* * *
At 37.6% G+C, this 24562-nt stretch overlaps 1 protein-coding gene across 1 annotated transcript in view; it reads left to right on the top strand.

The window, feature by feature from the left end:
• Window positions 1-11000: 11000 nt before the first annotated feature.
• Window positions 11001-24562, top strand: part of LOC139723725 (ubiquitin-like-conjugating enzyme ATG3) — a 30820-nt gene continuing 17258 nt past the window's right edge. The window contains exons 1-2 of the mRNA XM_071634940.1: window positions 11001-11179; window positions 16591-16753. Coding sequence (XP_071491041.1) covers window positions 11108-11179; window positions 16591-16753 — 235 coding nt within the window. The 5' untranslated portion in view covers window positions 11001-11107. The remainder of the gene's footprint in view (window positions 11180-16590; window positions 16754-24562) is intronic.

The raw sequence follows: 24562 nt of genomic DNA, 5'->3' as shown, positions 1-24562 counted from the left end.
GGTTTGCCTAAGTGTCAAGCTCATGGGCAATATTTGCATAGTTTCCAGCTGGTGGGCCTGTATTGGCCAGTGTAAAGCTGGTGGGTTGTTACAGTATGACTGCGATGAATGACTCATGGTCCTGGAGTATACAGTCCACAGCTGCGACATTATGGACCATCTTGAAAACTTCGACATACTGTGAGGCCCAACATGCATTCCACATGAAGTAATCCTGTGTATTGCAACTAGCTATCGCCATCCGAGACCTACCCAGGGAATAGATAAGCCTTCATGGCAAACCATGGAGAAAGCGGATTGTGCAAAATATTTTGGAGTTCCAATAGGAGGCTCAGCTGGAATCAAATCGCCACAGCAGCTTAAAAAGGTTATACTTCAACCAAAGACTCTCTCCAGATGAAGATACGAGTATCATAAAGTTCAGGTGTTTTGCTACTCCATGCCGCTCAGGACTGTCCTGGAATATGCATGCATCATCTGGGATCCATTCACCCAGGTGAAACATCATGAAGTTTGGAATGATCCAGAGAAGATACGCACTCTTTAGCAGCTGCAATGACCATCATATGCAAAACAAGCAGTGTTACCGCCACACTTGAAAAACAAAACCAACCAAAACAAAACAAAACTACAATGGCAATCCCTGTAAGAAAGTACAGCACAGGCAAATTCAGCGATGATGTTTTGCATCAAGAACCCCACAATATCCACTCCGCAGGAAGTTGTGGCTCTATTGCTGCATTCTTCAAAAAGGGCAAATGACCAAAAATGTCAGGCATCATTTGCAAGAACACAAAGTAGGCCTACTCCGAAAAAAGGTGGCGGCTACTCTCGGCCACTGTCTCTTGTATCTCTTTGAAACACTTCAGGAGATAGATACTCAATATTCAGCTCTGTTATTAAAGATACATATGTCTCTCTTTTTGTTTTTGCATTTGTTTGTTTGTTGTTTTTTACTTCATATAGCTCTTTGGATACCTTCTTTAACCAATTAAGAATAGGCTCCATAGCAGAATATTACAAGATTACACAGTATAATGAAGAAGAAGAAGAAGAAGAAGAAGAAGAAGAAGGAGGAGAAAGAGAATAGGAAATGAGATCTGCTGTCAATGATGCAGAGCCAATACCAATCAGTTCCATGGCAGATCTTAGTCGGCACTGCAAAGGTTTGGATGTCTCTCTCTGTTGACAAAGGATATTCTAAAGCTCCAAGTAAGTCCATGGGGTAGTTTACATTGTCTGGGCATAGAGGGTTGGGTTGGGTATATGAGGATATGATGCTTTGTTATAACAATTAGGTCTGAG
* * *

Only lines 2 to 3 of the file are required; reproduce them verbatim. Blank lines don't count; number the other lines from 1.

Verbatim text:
The window, feature by feature from the left end:
• Window positions 1-11000: 11000 nt before the first annotated feature.